Planning content in Asana makes this easy, says Brittany: “Because I can see every program being run, I can go to program managers and partner with them on content.” Doing so means maintaining a constant feedback cycle so that new content can be created to meet emerging needs and existing content is distributed for maximum impact.
Tip: Involve customer-facing teams from across the company when creating your editorial calendar or content roadmap. Doing so ensures that the content you’re producing serves the needs of your customers and other internal teams. Use team conversations and add different stakeholders as followers to projects or tasks to make sure everyone’s looped in.
Serving audience needs
The final part in their content planning process is to make sure that they’re providing content to serve different needs and audience types. They break down longer form content into digestible pieces so prospects and customers can easily interact with their brand on platforms like Twitter and Instagram. Focusing on how people consume content—not just what they consume—informs DoubleDutch’s strategy.
Tip: Know how your customers consume content and adapt it accordingly. Try different formats and lengths to find what they engage with most.
How they manage their content process #withAsana
Maintaining and delivering on a content calendar is a lot of work. Adding customers to the content creation process? That’s an even bigger feat. To do this successfully, DoubleDutch relies on Asana. Here are some tips from DoubleDutch for planning and executing your customer-centric content roadmap effortlessly.
“Before I used Asana, there was never a centralized content calendar that everyone could see. Not having that calendar meant that people could easily miss their deadlines and we never really knew where a project stood.”
When planning your content roadmap, Brittany recommends using Advanced Search to find what content already exists and where there might be gaps. By combining industry needs, customer wants, and places you are lacking content, you can be sure your roadmap covers all the bases.
Next, build your content calendar in Asana. Create a Project that’s divided into sections that make sense for your own use case—month, quarter, event cycle, whatever—and use tasks to represent each piece of content.
“Before I used Asana, there was never a centralized content calendar that everyone could see. Not having that calendar meant that people could easily miss their deadlines and we never really knew where a project stood,” says Brittany.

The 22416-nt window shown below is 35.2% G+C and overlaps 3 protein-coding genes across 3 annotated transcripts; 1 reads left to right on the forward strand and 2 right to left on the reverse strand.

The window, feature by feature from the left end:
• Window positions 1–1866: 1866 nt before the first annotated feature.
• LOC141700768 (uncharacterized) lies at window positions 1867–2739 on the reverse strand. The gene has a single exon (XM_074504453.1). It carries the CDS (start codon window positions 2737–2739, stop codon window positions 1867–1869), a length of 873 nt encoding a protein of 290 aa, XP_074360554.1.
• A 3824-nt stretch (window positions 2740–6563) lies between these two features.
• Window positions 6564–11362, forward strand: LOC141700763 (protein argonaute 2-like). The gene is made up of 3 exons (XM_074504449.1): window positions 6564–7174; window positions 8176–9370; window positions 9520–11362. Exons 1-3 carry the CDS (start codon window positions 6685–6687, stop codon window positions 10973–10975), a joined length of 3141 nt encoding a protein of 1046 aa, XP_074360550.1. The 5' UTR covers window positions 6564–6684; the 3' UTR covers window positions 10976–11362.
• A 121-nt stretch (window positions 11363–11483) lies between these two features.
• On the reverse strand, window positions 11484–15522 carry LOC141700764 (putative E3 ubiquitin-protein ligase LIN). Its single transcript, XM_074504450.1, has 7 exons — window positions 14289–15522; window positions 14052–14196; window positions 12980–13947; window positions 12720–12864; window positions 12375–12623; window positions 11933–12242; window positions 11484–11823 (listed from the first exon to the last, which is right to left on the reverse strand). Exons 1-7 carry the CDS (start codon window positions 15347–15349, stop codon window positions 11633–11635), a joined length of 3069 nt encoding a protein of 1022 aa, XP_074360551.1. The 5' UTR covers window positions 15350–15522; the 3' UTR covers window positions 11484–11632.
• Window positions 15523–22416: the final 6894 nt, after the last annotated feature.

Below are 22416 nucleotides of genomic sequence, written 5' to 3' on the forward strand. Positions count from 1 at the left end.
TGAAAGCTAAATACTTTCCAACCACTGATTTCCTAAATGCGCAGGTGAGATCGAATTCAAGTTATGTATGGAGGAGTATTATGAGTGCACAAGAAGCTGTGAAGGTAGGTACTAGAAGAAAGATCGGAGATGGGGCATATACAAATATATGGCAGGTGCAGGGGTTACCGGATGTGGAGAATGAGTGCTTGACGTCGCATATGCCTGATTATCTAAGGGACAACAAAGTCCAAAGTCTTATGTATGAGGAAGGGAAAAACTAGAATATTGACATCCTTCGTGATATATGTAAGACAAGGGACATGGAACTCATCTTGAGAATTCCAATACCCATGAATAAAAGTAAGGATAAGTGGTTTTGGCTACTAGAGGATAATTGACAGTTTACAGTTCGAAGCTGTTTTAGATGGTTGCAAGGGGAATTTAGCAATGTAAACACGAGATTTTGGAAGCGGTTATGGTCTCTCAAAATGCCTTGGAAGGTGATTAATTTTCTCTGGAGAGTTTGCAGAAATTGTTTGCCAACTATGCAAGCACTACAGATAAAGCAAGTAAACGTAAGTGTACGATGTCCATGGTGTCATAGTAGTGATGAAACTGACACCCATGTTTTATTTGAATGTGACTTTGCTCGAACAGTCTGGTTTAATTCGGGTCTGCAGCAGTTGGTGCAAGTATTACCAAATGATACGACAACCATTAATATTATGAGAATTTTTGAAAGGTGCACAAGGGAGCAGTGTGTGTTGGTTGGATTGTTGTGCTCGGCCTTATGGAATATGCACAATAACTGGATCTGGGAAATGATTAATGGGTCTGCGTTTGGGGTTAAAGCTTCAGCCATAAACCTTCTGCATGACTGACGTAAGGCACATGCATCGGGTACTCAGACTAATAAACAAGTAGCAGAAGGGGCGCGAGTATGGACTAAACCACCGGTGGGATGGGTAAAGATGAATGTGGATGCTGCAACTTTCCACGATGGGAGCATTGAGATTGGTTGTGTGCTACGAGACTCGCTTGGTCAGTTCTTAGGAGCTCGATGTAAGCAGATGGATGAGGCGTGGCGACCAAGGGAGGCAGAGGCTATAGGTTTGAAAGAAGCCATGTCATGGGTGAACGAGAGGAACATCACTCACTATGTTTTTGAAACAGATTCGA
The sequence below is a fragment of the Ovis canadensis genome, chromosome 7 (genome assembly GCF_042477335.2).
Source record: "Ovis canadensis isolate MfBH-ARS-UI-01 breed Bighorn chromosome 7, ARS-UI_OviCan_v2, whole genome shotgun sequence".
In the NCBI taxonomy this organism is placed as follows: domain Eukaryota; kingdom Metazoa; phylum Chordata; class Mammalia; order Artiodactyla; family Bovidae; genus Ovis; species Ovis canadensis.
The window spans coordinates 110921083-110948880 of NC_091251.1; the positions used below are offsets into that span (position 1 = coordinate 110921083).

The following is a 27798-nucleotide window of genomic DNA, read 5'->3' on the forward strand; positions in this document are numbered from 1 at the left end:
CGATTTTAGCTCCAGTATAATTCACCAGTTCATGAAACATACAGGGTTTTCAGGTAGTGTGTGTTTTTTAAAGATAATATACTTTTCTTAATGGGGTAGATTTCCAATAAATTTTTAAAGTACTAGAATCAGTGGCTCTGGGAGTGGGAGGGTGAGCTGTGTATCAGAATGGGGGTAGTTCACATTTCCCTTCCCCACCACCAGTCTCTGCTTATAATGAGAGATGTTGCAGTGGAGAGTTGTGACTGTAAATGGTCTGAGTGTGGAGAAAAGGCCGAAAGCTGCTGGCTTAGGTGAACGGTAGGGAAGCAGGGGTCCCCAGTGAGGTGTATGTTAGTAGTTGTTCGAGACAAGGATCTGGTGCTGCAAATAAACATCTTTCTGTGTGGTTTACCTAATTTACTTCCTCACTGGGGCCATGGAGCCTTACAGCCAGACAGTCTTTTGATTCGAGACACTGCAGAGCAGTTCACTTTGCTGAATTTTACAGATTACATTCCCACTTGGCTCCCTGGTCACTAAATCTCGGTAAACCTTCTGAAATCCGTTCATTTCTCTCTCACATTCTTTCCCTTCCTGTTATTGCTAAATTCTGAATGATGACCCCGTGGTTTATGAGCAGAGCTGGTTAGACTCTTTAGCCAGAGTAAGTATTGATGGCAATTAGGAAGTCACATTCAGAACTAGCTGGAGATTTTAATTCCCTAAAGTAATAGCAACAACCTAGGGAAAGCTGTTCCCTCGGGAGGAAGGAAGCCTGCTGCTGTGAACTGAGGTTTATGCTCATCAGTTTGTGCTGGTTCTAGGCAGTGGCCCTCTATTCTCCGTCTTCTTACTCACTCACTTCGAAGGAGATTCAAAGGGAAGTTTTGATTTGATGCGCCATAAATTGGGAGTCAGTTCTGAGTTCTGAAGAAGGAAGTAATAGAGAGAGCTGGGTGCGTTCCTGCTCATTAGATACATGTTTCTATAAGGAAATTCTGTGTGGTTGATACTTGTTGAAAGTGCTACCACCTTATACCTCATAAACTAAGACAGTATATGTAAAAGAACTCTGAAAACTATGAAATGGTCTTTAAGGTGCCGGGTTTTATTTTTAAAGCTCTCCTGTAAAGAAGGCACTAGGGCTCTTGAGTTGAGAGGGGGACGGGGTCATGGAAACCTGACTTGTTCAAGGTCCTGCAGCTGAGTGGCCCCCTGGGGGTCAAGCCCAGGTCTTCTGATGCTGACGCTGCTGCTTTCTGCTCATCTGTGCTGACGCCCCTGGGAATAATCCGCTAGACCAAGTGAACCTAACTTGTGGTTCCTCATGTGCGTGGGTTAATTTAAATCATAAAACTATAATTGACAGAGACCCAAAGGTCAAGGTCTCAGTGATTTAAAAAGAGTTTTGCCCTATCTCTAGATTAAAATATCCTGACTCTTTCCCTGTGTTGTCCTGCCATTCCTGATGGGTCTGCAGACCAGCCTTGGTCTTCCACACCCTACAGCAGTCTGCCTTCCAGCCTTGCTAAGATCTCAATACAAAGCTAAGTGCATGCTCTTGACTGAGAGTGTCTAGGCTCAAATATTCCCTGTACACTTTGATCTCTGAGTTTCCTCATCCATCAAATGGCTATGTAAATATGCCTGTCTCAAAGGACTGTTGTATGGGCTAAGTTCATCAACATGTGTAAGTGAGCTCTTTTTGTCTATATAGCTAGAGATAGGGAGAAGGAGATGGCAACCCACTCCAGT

DoubleDutch relies on template tasks as a guide for creating each piece of content, which include all subtasks and relevant teammates as followers. They use the Copy Task feature to duplicate the template task so every piece of content has its own list of subtasks and nothings gets dropped along the way.
“I can’t imagine being able to hold each other accountable to putting our customers first and being customer centric without Asana,” says Brittany.
She recommends using Custom Fields to track what your team needs to know—be it funnel stage, type of content, or status. Color coding custom fields is an easy way to provide an at-a-glance overview of where your content calendar stands.
Use due dates to represent deadlines and review the project in Calendar View during team meetings to get a bird’s eye view of everything that’s in production and where it stands.
Build in time for debriefs and to discuss content with the broader team. If room for improvement is identified, update the template task to fine-tune your process.
Thanks to a streamlined process, Brittany says that her team has “never missed a deadline or not met a goal.” She gives a lot of that credit to Asana and how it’s enabled her team to work “quickly, efficiently, and respectfully with one another.”
The end result: lifecycle marketing where customer content shines
By planning and managing their editorial calendar in Asana, Brittany’s team has more time to focus on being customer-centric. And because Asana helps them see everything that’s being produced, they’re better able to infuse the content into different stages of the customer journey.
As content becomes a larger part of many marketing teams’ strategies, it’s important to have clarity on what’s being produced, by whom, when, and why. Asana helps leading marketing teams like DoubleDutch stay on top of their editorial calendars so they can focus on what they do best: telling compelling customer stories.
Want more tips? Learn how Asana can help your marketing team move work forward.